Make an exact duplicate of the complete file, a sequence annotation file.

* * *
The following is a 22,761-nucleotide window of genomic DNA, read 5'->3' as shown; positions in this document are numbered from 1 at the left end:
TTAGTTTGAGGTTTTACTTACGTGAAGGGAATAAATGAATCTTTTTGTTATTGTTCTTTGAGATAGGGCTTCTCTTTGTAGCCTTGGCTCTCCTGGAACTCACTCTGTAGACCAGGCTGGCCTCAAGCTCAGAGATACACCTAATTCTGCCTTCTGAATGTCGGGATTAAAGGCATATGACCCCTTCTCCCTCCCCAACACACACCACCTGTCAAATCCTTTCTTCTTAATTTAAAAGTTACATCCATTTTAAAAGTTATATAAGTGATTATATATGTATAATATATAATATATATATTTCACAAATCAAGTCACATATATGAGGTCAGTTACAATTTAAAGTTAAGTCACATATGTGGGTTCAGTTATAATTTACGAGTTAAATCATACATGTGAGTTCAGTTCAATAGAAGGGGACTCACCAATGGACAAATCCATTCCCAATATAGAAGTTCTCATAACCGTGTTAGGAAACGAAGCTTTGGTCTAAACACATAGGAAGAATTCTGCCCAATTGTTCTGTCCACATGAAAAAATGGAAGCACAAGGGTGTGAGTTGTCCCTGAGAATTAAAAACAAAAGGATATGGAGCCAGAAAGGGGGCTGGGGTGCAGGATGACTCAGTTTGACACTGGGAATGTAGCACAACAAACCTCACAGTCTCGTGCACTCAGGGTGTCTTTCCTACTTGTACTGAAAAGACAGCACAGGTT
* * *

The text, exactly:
The following is a 22,761-nucleotide window of genomic DNA, read 5'->3' as shown; positions in this document are numbered from 1 at the left end:
TTAGTTTGAGGTTTTACTTACGTGAAGGGAATAAATGAATCTTTTTGTTATTGTTCTTTGAGATAGGGCTTCTCTTTGTAGCCTTGGCTCTCCTGGAACTCACTCTGTAGACCAGGCTGGCCTCAAGCTCAGAGATACACCTAATTCTGCCTTCTGAATGTCGGGATTAAAGGCATATGACCCCTTCTCCCTCCCCAACACACACCACCTGTCAAATCCTTTCTTCTTAATTTAAAAGTTACATCCATTTTAAAAGTTATATAAGTGATTATATATGTATAATATATAATATATATATTTCACAAATCAAGTCACATATATGAGGTCAGTTACAATTTAAAGTTAAGTCACATATGTGGGTTCAGTTATAATTTACGAGTTAAATCATACATGTGAGTTCAGTTCAATAGAAGGGGACTCACCAATGGACAAATCCATTCCCAATATAGAAGTTCTCATAACCGTGTTAGGAAACGAAGCTTTGGTCTAAACACATAGGAAGAATTCTGCCCAATTGTTCTGTCCACATGAAAAAATGGAAGCACAAGGGTGTGAGTTGTCCCTGAGAATTAAAAACAAAAGGATATGGAGCCAGAAAGGGGGCTGGGGTGCAGGATGACTCAGTTTGACACTGGGAATGTAGCACAACAAACCTCACAGTCTCGTGCACTCAGGGTGTCTTTCCTACTTGTACTGAAAAGACAGCACAGGTT